David Nolan, 48, 'the soul of Wetlands,' radio host
By Lincoln Anderson
March 10 - 16, 2010
David Nolan, the longtime sound man and deejay at Wetlands and the
host of WBAI radio's "Morning Dew" show, died Thurs., Feb. 25. He was just 48.
According to his wife, Joy Linscheid, Nolan was on his way home from
his archivist's job at the 92nd St. Y, and was in the Lexington Ave.
subway, heading first to pick up his daughter, Alison, 8, from the
14th St. Y after-school program, when he suffered a massive heart
attack. His wife said the coroner's report found major heart disease.
About 250 friends and colleagues gathered at St. Mark's Church on E.
10th St. last Wednesday to pay their respects to Nolan. They
remembered him for his vibrant love of life, passion for "jam band"
music, dedication to the craft of audio recording and his enjoyment
of exotic teas.
Reverend Winnie Varghese, pastor at St. Mark's, presided over the service.
Nolan grew up in Queens and Jericho, Long Island. Early on, he became
a devotee of the Grateful Dead, and would turn his lifelong passion
for music into his career. He graduated high school at 16, and,
shortly after, moved to the East Village.
Nolan was an early member of 534 E. 11th St., a homesteader building;
under a city program, he and others fixed up the abandoned tenement
with their "sweat equity."
Lisa Ramaci, one of the original tenants, remembered meeting Nolan 30
years ago when he was "a brash teen" of 18. The building had no
running water, heat, windows or roof but did have three heroin
shooting galleries. The homesteaders were in their 20s, the oldest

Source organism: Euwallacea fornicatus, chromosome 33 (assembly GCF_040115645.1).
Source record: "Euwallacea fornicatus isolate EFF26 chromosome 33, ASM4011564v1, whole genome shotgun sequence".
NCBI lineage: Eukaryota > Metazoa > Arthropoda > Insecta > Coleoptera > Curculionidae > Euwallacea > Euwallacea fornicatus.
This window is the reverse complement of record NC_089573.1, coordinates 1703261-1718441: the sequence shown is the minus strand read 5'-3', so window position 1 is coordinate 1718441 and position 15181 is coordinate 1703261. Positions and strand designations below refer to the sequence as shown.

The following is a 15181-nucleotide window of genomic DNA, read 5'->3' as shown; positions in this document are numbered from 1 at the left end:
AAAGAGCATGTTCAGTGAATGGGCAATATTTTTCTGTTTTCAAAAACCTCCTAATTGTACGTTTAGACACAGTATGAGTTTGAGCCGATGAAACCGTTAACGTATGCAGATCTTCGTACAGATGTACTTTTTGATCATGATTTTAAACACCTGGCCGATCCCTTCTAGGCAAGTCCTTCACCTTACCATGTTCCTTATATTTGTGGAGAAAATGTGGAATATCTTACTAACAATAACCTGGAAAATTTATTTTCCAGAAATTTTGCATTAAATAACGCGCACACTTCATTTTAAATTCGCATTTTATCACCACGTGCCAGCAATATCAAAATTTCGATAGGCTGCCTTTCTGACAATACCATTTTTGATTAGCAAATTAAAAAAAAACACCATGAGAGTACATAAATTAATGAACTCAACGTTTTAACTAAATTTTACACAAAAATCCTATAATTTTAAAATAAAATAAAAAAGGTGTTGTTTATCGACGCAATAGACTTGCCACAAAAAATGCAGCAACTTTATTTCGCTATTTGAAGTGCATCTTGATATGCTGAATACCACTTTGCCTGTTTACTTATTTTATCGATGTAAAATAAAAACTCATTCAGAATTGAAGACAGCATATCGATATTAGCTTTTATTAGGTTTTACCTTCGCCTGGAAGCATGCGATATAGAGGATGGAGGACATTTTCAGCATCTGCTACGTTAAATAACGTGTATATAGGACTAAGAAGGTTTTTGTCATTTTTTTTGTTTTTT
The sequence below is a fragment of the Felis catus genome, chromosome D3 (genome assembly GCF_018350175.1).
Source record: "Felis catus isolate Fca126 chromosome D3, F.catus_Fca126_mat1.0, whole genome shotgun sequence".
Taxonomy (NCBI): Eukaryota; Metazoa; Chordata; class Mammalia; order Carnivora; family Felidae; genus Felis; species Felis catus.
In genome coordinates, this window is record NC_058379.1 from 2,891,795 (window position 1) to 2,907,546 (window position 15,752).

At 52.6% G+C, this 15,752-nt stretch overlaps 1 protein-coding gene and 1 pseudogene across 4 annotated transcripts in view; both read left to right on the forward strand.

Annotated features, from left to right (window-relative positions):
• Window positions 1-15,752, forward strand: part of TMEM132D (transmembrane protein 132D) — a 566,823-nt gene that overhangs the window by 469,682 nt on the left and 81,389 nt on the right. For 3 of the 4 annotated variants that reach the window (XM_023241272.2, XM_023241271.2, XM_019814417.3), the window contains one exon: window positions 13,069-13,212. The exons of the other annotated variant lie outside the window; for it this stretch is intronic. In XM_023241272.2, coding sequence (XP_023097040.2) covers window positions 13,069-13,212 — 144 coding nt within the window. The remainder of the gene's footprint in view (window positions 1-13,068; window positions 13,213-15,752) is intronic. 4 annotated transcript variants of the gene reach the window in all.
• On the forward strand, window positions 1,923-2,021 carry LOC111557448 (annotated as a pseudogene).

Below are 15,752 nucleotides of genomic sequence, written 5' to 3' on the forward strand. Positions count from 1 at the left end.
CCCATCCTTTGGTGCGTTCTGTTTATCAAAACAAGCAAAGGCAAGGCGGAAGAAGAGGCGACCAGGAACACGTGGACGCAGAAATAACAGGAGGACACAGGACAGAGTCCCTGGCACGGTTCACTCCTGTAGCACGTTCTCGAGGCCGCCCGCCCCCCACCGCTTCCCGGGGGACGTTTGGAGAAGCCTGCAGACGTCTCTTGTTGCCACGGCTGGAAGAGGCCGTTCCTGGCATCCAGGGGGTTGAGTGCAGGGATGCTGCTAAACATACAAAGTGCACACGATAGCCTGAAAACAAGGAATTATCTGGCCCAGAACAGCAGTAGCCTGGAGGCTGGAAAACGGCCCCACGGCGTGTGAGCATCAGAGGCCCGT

31. They thought Nolan too young.
"With deep misgivings, we let him in," she said, "but we gave him the
Nolan, though, pitched in right away doing repairs, and became a
vital part of the building's "quilt," she said.
"There was not a single moment or a single day, that I regretted
voting him in," Ramaci said. "His contribution to house meetings were
always fair and thoughtful. ... Our quilt has been weakened and
sundered," she said, her voice breaking with emotion. "It will never
be the same."
Turning to Nolan's coffin, draped under a light tan cloth, Ramaci
said, "Go see Jerry Garcia and Pigpen in heaven. Maybe someday we can
drink tea again."
Rabbi Yossi Pollack, formerly of the Stanton St. Shul, now of
Westport, Conn., met Nolan through the jam-band scene as a seminary student.
"We shared many shows, including a few road trips," Pollak said.
"Dave didn't have a mean bone in his body; he always smiled, grinned
and enjoyed life," the rabbi continued. "I struggled with how in this
world this beautiful soul could have been taken away from us so early."
Pete Shapiro, who took over Wetlands, the Tribeca music club, in the
1990s after it had been operating for seven years, said Nolan made
him feel right at home.
"He was in the deejay booth," recalled Shapiro, then 23. "He just
turned around and gave me a big hug and a firm handshake, and said,
'Welcome.' He really was the soul of that place." The club closed in 2001.
Jake Szufnarowski, who put on music shows at Wetlands, said he
recalled Nolan in his booth, "with a Maglite in his mouth," intensely
flipping over tapes to continue recording music sets without missing